For her first film since suffering a massive stroke in 2004, French art-porn provocateur Catherine Breillat eschews the critic- and audience-dividing hard-core antics of her earlier works without abandoning their fierce interrogation of sexual warfare. Depending on one’s inclinations, the result is either a talky, boner-free costume soaper or her most accessible and emotionally nuanced movie yet.
Based on an 1851 novel by Jules-Amédée Barbey d’Aurevilly, The Last Mistress details the obsessive affair between high-society hanger-on Ryno de Marigny (the girlishly delicate Aattou) and Vellini (Argento), a brash Spanish sexpot who refuses to go away quietly when her lover lands an aristocratic fiancée (Mesquida, the pallid yin to Argento’s yang). The film takes a long detour when Ryno tells his future wife’s protective grandmother (Sarraute) of his history with Vellini, a flashback that features the film’s kinkiest and most heart-wrenching scenes. Back in the present, Ryno’s fleetingly happy marriage crumbles under the crushing, repetitive inevitability of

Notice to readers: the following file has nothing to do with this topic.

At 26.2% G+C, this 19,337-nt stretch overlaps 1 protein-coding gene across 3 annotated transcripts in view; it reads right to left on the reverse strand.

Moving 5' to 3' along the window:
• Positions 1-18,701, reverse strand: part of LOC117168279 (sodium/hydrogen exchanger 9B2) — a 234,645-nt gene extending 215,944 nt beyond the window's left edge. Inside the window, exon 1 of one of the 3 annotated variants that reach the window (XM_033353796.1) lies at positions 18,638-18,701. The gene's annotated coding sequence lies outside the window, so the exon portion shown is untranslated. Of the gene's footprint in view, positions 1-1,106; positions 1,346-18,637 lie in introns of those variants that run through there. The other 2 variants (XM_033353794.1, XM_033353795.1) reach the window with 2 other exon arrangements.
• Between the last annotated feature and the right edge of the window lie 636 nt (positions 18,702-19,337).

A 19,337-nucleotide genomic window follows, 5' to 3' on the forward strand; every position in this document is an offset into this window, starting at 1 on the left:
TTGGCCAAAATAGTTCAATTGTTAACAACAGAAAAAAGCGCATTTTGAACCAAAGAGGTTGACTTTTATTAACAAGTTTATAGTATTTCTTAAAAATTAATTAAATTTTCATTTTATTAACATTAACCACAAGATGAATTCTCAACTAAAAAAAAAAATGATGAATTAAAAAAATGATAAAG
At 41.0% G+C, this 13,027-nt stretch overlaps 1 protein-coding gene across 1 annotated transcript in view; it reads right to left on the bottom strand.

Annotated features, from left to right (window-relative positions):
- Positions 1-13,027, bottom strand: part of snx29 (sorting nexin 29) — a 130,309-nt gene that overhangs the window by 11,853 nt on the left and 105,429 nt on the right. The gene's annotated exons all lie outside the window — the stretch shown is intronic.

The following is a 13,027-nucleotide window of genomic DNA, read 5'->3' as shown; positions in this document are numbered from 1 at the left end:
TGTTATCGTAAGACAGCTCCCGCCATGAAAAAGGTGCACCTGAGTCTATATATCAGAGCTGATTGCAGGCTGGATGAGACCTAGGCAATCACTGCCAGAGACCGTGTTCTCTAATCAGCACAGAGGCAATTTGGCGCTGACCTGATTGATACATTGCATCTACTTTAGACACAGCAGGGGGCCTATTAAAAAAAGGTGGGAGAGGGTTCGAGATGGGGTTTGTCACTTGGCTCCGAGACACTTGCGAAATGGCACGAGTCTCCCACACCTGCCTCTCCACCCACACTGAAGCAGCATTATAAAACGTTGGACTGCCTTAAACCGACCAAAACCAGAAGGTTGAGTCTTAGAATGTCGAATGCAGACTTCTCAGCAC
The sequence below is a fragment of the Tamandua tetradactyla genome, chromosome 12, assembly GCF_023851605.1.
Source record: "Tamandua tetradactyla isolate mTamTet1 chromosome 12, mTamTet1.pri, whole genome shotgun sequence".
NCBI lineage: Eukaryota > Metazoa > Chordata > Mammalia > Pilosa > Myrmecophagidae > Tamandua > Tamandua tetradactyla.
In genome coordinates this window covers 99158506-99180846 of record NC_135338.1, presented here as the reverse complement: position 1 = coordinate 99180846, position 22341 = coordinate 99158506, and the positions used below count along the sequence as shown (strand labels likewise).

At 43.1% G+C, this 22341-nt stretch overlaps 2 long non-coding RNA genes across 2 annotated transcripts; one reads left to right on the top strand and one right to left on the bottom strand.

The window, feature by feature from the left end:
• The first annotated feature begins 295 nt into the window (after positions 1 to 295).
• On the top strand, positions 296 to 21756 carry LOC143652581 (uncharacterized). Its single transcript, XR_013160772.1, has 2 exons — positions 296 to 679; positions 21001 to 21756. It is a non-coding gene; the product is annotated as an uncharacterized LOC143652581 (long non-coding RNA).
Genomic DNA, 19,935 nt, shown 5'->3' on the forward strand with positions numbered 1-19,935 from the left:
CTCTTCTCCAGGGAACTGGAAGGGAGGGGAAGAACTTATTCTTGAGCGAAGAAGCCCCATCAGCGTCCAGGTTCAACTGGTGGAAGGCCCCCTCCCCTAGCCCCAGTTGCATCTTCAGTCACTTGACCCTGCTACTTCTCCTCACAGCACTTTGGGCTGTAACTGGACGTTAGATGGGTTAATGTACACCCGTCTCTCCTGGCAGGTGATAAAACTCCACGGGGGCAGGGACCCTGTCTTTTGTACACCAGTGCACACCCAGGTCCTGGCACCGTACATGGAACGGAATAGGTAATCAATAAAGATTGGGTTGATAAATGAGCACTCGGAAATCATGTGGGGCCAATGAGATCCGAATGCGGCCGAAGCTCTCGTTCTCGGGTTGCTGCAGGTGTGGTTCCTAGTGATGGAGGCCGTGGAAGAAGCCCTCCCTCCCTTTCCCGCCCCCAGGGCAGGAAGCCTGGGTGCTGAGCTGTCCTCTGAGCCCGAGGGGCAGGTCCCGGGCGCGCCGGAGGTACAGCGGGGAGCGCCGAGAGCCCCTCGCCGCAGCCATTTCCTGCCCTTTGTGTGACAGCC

his and Vellini’s compulsive desire—or at least their dedication to the notion thereof.
The latter distinction is what gives The Last Mistress its punch, along with Breillat’s customarily relentless probing of the permeable, indistinct border between private passion and public display (the narrative here is goosed by a pair of gossips wonderfully played by Yolande Moreau and Michael Lonsdale). If the film also periodically rambles and relies too heavily on Argento—a limited actor whose awkward beauty suits the role (though she’s hardly an “ugly mutt,” as one rake describes Vellini)—it captures the absurd dimensions of romance with immediacy and unexpected compassion.
Cast and crew
Fu'ad Ait Aattou